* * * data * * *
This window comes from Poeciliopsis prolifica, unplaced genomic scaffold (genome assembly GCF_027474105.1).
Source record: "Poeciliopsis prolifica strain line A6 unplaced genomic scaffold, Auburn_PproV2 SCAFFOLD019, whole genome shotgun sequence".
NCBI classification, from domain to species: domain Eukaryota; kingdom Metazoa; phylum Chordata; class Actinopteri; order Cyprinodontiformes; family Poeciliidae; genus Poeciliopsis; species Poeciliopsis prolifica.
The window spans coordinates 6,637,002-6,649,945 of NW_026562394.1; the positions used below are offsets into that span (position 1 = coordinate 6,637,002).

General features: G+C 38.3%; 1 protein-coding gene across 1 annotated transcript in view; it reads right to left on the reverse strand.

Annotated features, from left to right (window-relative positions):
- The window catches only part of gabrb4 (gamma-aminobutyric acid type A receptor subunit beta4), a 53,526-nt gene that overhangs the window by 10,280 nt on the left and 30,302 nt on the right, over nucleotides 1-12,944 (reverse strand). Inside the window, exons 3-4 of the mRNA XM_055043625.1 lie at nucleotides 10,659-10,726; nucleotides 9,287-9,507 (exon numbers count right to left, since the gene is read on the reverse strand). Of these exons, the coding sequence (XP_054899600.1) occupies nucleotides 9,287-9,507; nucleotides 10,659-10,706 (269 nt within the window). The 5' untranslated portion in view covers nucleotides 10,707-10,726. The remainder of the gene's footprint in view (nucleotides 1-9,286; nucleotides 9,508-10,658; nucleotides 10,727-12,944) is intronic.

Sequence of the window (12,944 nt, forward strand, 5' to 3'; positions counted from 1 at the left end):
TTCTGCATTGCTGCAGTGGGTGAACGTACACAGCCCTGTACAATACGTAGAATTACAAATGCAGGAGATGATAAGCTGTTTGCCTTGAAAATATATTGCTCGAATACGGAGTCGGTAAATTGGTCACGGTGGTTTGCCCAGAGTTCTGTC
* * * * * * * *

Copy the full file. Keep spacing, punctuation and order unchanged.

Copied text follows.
This window comes from Poeciliopsis prolifica, unplaced genomic scaffold (genome assembly GCF_027474105.1).
Source record: "Poeciliopsis prolifica strain line A6 unplaced genomic scaffold, Auburn_PproV2 SCAFFOLD019, whole genome shotgun sequence".
NCBI classification, from domain to species: domain Eukaryota; kingdom Metazoa; phylum Chordata; class Actinopteri; order Cyprinodontiformes; family Poeciliidae; genus Poeciliopsis; species Poeciliopsis prolifica.
The window spans coordinates 6,637,002-6,649,945 of NW_026562394.1; the positions used below are offsets into that span (position 1 = coordinate 6,637,002).

General features: G+C 38.3%; 1 protein-coding gene across 1 annotated transcript in view; it reads right to left on the reverse strand.

Annotated features, from left to right (window-relative positions):
- The window catches only part of gabrb4 (gamma-aminobutyric acid type A receptor subunit beta4), a 53,526-nt gene that overhangs the window by 10,280 nt on the left and 30,302 nt on the right, over nucleotides 1-12,944 (reverse strand). Inside the window, exons 3-4 of the mRNA XM_055043625.1 lie at nucleotides 10,659-10,726; nucleotides 9,287-9,507 (exon numbers count right to left, since the gene is read on the reverse strand). Of these exons, the coding sequence (XP_054899600.1) occupies nucleotides 9,287-9,507; nucleotides 10,659-10,706 (269 nt within the window). The 5' untranslated portion in view covers nucleotides 10,707-10,726. The remainder of the gene's footprint in view (nucleotides 1-9,286; nucleotides 9,508-10,658; nucleotides 10,727-12,944) is intronic.

Sequence of the window (12,944 nt, forward strand, 5' to 3'; positions counted from 1 at the left end):
TTCTGCATTGCTGCAGTGGGTGAACGTACACAGCCCTGTACAATACGTAGAATTACAAATGCAGGAGATGATAAGCTGTTTGCCTTGAAAATATATTGCTCGAATACGGAGTCGGTAAATTGGTCACGGTGGTTTGCCCAGAGTTCTGTC